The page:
PCA 2020

How to “Master” the Transition to Parenthood

Becoming new parents is a joyous experience, but it can be a very stressful one as well. Even if you and your partner have countless conversations in anticipation of baby’s arrival, you may never be fully prepared and there will be bumps along the way. These bumps are normal. But according to Dr. John Gottman, how you handle them could make the difference between being a “master” couple of the transition, or a “disaster” couple.

What exactly happens to the relationship when a baby arrives? Dr. Gottman’s extensive research with 300 couples over the span of 30 years showed that relationship satisfaction significantly dropped for two-thirds of the couples, and conflict within their relationships increased dramatically. These new parents reported feeling exhausted, bewildered, and disconnected. Not surprisingly, their intimacy deteriorated and partners felt lonely and isolated from one another. These “disaster” couples failed to recognize how much work having a baby entailed, and they constantly battled over who should do what. As baby took centre stage, any focus on the relationship disappeared and romance between these partners disappeared as well.

What about the other one-third of the couples, or the “masters”? These couples seemed to be able to rebound and reconnect. They made time to talk and to listen to one another, and they saw the transition to parenthood as a storm they would weather together. They also recognized that these bumps are things that every new parent experiences and that stress is normal. These master couples did not try to blame one another for the changes; rather, they worked hard to support each other and find solutions together. As a result, partners reported experiencing less post-partum depression and higher relationship quality.

The good news is that the skills are teachable, and can be broken down into three main suggestions:

1. Spend 5.5 hours per week on maintaining your relationship. Relationships are extremely hard work, and even when you have a great relationship, it still takes 5.5 hours of connecting time over the course of a week to maintain it. That may sound like a lot time to invest when there are so many things competing for your energy, but over the span of seven days, it’s miniscule. Some examples might include sending a text, having a two-minute conversation, or eating a quick dinner together. It’s really important to get into the habit of prioritizing your relationship and creating that routine prior to having children.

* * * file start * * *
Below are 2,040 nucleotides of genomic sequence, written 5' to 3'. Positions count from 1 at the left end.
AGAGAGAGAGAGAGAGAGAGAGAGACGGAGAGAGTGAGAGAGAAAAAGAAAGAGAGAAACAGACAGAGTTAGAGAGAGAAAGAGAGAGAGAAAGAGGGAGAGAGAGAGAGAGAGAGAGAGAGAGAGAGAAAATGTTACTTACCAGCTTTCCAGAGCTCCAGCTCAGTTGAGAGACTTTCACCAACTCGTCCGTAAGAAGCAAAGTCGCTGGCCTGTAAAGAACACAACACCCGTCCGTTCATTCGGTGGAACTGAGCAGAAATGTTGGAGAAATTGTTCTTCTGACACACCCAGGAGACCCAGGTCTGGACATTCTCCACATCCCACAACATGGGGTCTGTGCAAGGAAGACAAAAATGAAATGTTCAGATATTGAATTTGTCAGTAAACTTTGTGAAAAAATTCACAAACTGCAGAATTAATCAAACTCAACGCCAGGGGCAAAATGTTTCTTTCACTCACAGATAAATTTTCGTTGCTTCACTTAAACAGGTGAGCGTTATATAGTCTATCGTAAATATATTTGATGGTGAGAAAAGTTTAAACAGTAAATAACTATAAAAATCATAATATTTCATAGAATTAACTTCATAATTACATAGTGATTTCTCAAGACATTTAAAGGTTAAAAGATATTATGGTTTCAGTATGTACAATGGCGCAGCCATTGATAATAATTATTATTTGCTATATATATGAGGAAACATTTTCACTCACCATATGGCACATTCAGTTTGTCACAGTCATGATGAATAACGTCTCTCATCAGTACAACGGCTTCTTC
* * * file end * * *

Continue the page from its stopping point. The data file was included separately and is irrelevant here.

2. Acknowledge that all new parents are in the same boat. Most couples enter into parenthood with high expectations for how well they will manage things, and may be unprepared for how stressful it really is. In 1957, a study done by LeMasters claimed that 83 per cent of new parents went through moderate to severe crisis in the transition to parenthood, and many studies since then have confirmed that claim. What it boils down to is that feeling stressed and experiencing some crisis is normal, and every couple goes through it. Understanding that fact can help you to empathize with each other, instead of turning away from one another.

3. Learn how to calm down conflict. Conflict is normal and most couples fight, especially when they are over-taxed and tired. Having conflict that is constructive rather than destructive is really the key. Staying calm when you are trying to talk through an issue is important. If you are going around in circles and not really getting anywhere with the argument, chances are that things are too heated and you need to take a break. Giving yourself and your partner room to breathe for at least 20 minutes can make a big difference. Once you’ve had a short break to calm things down, make sure to come back to the conversation.

Welcoming a new baby can be an opportunity to grow even closer if you are prepared to share the journey of the stresses, challenges, and milestones together. View the time you invest in your relationship as a healthy and necessary part of creating a supportive environment for your new family to thrive. The greatest gift you can give your baby is a happy and strong relationship between the two of you.

Dr. Tanja Haley is a psychologist, and a Certified Gottman Couples Therapist who gets to do the work she loves with fantastic clients every day. For more information about her individual and couples therapy, or to check out the workshops she offers, visit drtanja.com.

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